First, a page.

Joseph Smith

Nix 'Mormon' talk in news! How can media handle major faith’s unreasonable plea?

Nix 'Mormon' talk in news! How can media handle major faith’s unreasonable plea?

The venerable Mormon Tabernacle Choir has announced that it is now named “The Tabernacle Choir at Temple Square.” (Will newswriters trim that to “Tabernacle Choir”?)

Reason: President Russell M. Nelson of The Church of Jesus Christ of Latter-day Saints has declared that “the importance of the name” that God “revealed for His Church,” means believers and outsiders must drop “Mormon” and use that full nine-word name. (Copyreaders will note: definite article with capital T, hyphen, lower-case d.)

Church scriptures say this name was given to founder Joseph Smith, Jr., on April 26, 1838, the same day God granted him “the keys of this kingdom.”

Nelson, a former surgeon who became Smith’s successor as prophet in January, even asserts that use of “Mormon” is "a major victory for Satan." He admits “it’s going to be a challenge to undo tradition of more than 100 years,” but change is “non-negotiable”  because “the Lord wants it that way.” 

The faith will lose something, because the “Mormon” people have long built up respect for their nickname through upright and neighborly living. Indeed, the church spent serious money on an image-boosting “Meet the Mormons” movie and “I’m a Mormon” ads.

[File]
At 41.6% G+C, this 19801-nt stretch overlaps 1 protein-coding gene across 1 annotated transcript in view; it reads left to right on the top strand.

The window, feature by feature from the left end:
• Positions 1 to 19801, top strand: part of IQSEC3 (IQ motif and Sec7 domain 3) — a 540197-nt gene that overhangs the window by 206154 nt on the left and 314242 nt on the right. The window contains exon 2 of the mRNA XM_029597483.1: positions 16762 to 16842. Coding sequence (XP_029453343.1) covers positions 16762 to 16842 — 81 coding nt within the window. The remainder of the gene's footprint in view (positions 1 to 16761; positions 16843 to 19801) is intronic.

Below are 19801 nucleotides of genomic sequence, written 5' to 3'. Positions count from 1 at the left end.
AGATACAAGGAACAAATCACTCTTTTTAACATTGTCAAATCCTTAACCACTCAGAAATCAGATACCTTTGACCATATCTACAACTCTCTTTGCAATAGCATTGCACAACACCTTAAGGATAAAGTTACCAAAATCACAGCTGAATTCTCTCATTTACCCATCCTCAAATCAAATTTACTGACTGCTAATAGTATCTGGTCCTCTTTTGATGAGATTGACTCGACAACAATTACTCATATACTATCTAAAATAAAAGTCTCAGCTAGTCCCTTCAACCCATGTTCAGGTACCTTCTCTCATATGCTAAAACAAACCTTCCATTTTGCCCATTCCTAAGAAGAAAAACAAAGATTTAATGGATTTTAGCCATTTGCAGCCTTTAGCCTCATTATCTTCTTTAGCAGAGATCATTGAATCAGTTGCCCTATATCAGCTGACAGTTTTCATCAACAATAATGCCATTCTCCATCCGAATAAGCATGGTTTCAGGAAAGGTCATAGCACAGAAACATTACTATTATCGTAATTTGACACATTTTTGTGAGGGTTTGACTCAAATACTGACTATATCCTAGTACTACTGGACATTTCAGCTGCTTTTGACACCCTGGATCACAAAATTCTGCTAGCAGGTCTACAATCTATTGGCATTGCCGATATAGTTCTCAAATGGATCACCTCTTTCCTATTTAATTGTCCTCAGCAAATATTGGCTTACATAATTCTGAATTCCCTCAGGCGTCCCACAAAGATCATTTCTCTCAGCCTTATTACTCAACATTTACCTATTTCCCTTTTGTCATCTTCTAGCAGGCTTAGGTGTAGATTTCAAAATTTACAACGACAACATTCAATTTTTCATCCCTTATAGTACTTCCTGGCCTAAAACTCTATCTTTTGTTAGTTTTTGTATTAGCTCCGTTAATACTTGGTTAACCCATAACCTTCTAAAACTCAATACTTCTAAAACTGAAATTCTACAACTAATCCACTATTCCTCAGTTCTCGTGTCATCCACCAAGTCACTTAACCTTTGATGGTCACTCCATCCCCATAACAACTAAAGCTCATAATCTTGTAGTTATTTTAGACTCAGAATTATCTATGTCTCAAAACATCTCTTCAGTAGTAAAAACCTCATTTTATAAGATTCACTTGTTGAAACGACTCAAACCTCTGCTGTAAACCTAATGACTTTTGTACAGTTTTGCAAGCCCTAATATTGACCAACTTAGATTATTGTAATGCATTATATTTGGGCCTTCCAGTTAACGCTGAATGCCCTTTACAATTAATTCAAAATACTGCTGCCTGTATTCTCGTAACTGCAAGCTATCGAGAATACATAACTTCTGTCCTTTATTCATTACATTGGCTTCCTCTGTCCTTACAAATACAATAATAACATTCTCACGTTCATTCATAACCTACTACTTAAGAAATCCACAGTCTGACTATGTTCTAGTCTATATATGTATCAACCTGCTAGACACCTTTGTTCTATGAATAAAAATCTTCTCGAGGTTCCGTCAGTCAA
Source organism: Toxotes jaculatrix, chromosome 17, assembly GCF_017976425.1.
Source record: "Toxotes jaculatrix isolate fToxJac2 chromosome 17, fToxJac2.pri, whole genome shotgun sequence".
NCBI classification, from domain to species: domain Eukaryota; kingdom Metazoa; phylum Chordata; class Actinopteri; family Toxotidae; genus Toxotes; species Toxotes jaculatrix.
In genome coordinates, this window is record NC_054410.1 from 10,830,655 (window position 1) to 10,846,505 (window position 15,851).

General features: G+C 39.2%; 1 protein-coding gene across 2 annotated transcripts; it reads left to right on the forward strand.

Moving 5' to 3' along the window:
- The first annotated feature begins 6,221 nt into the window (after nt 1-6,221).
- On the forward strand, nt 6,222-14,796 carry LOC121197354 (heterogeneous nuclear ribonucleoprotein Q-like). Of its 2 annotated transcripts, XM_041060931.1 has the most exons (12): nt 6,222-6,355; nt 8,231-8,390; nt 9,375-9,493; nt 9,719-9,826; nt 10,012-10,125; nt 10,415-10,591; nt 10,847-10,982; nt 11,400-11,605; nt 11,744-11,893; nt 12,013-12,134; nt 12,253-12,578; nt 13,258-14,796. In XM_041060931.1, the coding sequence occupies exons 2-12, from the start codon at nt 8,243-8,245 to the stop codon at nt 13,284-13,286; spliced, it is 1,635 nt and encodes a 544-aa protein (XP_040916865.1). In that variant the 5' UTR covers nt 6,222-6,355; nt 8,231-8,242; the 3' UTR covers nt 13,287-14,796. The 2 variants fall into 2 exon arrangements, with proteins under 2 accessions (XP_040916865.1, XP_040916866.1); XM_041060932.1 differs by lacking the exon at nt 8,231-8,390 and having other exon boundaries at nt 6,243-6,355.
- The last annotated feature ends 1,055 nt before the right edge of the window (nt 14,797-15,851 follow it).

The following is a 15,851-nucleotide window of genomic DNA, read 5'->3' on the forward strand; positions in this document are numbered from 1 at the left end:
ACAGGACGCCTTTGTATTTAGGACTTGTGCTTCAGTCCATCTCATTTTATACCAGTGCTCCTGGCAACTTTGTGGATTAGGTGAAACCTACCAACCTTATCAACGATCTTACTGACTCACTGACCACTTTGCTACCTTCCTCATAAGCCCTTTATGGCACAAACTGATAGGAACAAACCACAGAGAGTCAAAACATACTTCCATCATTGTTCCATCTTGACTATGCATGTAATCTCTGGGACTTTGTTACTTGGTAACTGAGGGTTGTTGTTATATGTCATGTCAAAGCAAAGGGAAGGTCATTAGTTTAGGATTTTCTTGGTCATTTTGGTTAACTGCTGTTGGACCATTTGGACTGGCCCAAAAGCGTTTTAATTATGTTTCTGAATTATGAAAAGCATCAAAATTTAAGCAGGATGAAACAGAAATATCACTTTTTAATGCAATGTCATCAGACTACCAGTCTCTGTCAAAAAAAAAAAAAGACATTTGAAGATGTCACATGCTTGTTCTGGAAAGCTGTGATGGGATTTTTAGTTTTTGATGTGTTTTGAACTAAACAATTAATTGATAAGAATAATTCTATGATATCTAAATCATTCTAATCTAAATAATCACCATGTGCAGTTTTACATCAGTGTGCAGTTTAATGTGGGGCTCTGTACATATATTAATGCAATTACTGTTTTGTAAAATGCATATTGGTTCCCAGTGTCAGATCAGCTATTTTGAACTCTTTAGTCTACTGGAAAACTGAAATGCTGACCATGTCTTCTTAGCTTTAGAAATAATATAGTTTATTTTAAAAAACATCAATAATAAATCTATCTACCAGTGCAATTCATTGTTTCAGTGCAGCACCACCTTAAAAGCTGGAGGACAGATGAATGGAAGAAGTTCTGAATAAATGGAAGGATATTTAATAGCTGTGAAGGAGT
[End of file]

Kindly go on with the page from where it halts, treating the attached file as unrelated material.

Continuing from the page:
The name game is a blame game that puts the media in a bind, as news executives said after Nelson’s August edict, so The Religion Guy adds some guidance to GetReligion’s prior article and this tmatt interview with an LDS journalism professor.

Obviously, The Guy gave this perennial problem considerable thought in co-authoring the book “Mormon America” with his late wife Joan.

The Associated Press Stylebook deems the long-ingrained “Mormon” label acceptable — although it originated with 19th Century antagonists — and was only gradually adopted by the believers themselves.

Since “Mormon” is no slur for 21st Century audiences, what’s going on here?

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Opening up some legends: Mormons reveal founder Joseph Smith's 'theocracy' plans

Opening up some legends: Mormons reveal founder Joseph Smith's 'theocracy' plans

By nature, newswriters abhor secrecy, and The Church of Jesus Christ of Latter-day Saints (a.k.a. “Mormon”) is the most secretive of America’s large  religious denominations.